Although it’s by no means massive in the way the first smart plugs I tested back in the day were, the Eve Energy is still considerably bigger than its competition, such as the Philips Hue Smart Plug. Measuring 72 x 72 x 71mm, the plug should fit into a wall socket without blocking a second one; the same can’t be said for all power strips.

Eve Energy front

As this is a single smart plug, you just plug it into a socket and turn the power on. You can then use the button on top to manually control the plug: the LED turns green when it’s on.

Eve Energy top


  • Works with Thread or Bluetooth
  • Full HomeKit control
  • More features through the Eve app

This is a brand-new product that supports the new low-power wireless mesh networking protocol Thread, although there’s Bluetooth at a backup. For Thread to work, you need to have a compatible Thread border router, such as the Nanoleaf Elements Wood panels or the HomePod Mini. How it works, depends on which firmware you have installed: the default or Matter.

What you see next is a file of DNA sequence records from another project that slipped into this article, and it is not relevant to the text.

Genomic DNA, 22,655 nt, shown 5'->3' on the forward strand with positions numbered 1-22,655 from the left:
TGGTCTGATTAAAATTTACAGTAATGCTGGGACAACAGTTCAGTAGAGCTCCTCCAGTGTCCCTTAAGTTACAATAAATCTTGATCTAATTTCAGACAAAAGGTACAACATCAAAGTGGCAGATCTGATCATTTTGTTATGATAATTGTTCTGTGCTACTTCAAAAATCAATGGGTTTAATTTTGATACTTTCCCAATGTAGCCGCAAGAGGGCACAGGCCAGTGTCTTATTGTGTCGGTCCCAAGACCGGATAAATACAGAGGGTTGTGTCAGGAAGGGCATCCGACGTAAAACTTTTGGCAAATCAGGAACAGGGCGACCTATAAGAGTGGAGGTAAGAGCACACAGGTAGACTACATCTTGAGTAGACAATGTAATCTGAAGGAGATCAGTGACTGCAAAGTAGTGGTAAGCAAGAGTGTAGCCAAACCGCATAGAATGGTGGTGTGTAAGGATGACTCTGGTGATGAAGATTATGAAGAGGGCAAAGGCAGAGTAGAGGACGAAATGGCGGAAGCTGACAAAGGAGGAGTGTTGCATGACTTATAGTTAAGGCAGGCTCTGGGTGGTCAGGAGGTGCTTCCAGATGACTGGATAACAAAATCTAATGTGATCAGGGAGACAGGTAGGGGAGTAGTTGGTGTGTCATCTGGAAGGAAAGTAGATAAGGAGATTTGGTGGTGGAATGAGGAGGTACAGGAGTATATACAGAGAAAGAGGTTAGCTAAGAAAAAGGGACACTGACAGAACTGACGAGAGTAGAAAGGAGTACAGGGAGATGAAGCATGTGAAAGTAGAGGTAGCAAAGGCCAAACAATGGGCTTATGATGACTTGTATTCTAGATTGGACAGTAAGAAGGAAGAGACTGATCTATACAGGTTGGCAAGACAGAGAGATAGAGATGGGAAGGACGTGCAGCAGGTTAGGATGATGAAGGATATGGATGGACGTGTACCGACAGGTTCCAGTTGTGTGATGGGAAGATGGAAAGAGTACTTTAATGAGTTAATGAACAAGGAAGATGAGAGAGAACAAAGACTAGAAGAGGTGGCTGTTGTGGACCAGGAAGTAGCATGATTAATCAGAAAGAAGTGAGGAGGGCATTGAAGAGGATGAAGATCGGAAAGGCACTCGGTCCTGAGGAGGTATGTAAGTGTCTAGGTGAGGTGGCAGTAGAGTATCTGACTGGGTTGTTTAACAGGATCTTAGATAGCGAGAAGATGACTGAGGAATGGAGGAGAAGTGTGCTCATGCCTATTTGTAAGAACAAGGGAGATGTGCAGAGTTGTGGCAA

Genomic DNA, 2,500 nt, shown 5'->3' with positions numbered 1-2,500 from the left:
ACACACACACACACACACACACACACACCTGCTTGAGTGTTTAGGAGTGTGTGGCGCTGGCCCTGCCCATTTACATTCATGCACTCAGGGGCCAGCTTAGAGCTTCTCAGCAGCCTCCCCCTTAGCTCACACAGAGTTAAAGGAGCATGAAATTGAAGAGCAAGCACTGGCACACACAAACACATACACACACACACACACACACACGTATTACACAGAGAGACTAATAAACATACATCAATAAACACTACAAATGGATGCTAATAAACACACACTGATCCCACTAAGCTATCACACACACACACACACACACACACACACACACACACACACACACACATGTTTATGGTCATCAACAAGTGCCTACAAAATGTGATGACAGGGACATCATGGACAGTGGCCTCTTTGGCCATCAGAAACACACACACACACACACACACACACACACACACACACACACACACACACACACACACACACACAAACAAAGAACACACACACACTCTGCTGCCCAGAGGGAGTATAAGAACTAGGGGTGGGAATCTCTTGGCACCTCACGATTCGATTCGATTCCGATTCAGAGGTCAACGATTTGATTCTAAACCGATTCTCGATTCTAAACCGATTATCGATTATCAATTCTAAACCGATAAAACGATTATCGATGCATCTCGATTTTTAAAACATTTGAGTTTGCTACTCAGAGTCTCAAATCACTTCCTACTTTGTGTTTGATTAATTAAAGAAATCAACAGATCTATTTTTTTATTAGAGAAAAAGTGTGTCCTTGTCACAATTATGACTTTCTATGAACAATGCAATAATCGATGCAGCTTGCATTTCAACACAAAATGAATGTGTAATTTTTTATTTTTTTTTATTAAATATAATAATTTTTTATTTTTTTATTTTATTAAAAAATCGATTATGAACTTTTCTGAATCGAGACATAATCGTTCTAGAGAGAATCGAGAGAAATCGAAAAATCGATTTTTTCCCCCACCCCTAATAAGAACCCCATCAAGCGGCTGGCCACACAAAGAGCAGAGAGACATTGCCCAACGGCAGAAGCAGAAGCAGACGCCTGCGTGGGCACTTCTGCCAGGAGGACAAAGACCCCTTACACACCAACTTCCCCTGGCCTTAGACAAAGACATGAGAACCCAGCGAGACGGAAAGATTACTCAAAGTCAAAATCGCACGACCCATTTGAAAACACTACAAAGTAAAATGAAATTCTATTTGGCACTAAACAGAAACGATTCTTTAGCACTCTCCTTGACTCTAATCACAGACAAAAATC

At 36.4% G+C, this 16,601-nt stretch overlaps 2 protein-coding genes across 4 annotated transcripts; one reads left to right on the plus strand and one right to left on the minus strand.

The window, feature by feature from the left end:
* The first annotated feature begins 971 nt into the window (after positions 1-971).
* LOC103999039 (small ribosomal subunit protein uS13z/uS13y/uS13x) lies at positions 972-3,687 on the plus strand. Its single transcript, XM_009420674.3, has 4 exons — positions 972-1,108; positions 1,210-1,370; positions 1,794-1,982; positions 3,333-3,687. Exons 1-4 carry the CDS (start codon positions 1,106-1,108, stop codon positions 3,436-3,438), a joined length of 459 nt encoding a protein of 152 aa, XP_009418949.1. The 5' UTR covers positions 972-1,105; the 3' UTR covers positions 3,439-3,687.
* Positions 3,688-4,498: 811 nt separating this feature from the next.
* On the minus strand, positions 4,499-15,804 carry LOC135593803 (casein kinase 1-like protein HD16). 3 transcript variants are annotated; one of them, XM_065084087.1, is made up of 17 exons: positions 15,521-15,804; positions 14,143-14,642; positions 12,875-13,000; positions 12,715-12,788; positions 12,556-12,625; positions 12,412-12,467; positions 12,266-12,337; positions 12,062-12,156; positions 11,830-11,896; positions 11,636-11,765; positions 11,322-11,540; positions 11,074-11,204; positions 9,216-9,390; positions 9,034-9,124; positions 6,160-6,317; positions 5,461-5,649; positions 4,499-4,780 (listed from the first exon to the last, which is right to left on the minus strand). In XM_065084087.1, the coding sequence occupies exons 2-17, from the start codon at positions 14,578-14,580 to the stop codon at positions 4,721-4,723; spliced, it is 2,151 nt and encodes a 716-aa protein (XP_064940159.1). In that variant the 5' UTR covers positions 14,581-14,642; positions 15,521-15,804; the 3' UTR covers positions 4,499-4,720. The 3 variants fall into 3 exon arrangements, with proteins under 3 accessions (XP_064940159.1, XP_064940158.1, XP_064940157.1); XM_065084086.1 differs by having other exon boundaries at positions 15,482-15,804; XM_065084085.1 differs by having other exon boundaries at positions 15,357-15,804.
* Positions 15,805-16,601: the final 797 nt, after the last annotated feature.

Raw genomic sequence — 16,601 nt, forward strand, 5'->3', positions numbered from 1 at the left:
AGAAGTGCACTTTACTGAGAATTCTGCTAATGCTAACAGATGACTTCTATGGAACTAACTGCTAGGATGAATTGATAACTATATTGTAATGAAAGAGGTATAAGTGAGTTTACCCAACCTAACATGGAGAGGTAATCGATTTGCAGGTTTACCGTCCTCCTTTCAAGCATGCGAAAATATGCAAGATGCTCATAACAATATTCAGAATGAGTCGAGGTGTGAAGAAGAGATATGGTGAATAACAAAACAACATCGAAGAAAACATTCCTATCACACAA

I’ll start with the default configuration. If you don’t have Thread available then the smart plug will default to using Bluetooth. If you’ve got an Apple Home Hub in range, such as the original HomePod, then you’ll still be able to remote control the plug when you’re not at home.

There’s little difference in terms of response times, but Thread has better range than Bluetooth, so is likely to be more reliable.

In both cases, the set-up is the same and you can add the plug using the Eve app, although it’s automatically added to HomeKit, too. Note that there’s no Android app, so this is strictly an Apple-only product, in a similar way to the Wemo WiFi Smart Plug. There’s no support for Amazon Alexa or Google Assistant for the same reason.